- MCL 750.136b(7), fourth-degree child abuse
- MCL 750.226a, sale or possession of a switchblade
- MCL 750.227c, improper transporting or possessing a loaded firearm in or upon a vehicle
- MCL 750.232, failure to register the purchase of a firearm or a firearm component
- MCL 750.232a, improperly obtaining a pistol, making a false statement on an application to purchase a pistol,
- MCL 750.233, intentionally pointing or aiming a firearm without malice
- MCL 750.234, discharging a firearm while intentionally aimed without malice
- MCL 750.234d, possessing a firearm on prohibited premises
- MCL 750.234e, brandishing a firearm in public
- MCL 750.234f, possession of a firearm in public by an individual less than 18 years of age
- MCL 750.235, discharging a firearm pointed or aimed intentionally without malice causing injury
- MCL 750.237, possessing or discharging a firearm while under the influence
- MCL 750.237a, weapon-free school zone violation
- MCL 750.335a, indecent exposure
- MCL 750.411h, stalking
- MCL 750.520e, fourth-degree criminal sexual conduct
- MCL 752.861, careless, reckless, or negligent use of a firearm resulting in injury or death
- MCL 752.862, careless, reckless, or negligent use of a firearm resulting in property damage
- MCL 752.863a, reckless discharge of a firearm
-3-year period of denial misdemeanors: A person convicted of any of the following common offenses is required to wait eight (8) years before applying for a CPL:
- MCL 257.625, operating while intoxicated, visibly impaired, under 21 years of age with any bodily alcohol content, or with any presence of a Schedule 1 controlled substance or cocaine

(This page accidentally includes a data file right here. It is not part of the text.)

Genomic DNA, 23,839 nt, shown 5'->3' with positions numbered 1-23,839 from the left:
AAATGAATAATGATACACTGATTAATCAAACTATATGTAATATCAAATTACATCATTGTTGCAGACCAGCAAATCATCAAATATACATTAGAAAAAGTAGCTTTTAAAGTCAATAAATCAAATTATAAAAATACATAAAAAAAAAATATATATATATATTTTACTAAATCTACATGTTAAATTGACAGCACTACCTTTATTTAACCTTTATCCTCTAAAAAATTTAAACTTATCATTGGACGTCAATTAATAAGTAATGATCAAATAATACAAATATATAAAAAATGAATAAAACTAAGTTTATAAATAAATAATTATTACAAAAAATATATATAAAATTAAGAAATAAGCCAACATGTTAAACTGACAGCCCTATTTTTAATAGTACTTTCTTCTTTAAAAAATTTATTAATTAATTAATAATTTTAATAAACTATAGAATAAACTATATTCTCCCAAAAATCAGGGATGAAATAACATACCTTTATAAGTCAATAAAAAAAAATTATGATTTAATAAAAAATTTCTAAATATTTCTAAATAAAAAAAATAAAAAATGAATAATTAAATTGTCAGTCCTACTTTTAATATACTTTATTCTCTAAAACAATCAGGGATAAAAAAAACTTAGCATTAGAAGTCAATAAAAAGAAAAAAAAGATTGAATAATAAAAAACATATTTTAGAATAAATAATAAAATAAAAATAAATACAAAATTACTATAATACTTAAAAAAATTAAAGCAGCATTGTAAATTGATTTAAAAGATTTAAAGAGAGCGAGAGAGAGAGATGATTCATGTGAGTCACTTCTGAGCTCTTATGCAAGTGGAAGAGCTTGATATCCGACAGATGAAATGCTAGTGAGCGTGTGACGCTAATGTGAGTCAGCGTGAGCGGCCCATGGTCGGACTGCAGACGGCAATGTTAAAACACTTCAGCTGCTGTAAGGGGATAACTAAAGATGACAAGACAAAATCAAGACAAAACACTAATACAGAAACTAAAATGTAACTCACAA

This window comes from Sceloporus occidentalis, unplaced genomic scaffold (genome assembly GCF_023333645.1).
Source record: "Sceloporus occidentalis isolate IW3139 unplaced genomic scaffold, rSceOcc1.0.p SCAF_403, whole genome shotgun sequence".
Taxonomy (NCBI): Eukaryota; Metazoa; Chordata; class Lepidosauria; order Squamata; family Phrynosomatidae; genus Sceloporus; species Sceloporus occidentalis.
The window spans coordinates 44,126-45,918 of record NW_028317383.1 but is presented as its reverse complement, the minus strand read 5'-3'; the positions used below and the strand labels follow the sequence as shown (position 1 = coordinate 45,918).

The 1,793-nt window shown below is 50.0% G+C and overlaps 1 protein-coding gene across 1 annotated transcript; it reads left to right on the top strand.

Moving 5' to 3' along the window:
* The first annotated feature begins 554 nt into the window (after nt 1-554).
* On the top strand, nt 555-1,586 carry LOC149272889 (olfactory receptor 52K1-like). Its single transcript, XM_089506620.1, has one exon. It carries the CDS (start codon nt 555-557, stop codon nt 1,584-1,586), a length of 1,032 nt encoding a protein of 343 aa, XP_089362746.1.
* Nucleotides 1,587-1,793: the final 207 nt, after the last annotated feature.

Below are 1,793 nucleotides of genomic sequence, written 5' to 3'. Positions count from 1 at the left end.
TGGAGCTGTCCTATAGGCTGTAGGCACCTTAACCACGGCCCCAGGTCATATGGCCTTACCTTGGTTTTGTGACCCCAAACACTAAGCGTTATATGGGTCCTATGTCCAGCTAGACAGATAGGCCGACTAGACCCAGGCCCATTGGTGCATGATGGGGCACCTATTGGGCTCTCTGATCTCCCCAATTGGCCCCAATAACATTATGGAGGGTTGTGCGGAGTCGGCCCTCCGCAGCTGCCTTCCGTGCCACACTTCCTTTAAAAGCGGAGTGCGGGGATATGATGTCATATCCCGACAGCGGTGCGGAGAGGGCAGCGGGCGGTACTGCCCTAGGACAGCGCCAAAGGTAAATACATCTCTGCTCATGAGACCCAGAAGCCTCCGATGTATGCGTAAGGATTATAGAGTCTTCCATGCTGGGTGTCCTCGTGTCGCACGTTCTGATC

- MCL 257.625a, refusal of commercial motor vehicle operator to submit to a preliminary chemical breath test
- MCL 257.625k, ignition interlock device reporting violation
- MCL 257.625l, circumventing or tampering with an ignition interlocking device
- MCL 333.7401 to 333.7461, controlled substance violation
- MCL 750.167, disorderly person
- MCL 750.174, embezzlement
- MCL 750.218, false pretenses with intent to defraud or cheat
- MCL 750.356, larceny
- MCL 750.356d, retail fraud second or third degree
- MCL 750.359, larceny from vacant structure or building
- MCL 750.362, larceny by conversion
- MCL 750.362a, refuse or neglect to return vehicle, trailer, or other tangible property delivered on a rental or lease basis with intent to defraud the lessor
- MCL 750.377a, malicious destruction of personal property
- MCL 750.380, malicious destruction of real property
- MCL 750.535, receiving, possessing or concealing stolen, embezzled, or converted property
- MCL 750.540e, malicious use of service provided by telecommunications service provider
Additional misdemeanors that will result in CPL denial periods are listed at MCL 28.425b.
Pistol Free Zones
Pursuant to MCL 28.425o, it is illegal for a person with a CPL to carry a pistol at the following places:
- School property except while dropping off or picking up a student.
- Day care center, child caring agency, or public or private child placing agency,
- Sports arena or stadium,
A tavern where the primary source of income is the sale of alcoholic liquor by the glass consumed on the premises,
- Any property or facility owned or operated by a church, synagogue, mosque, temple, or other place of worship, unless the presiding official allows concealed weapons.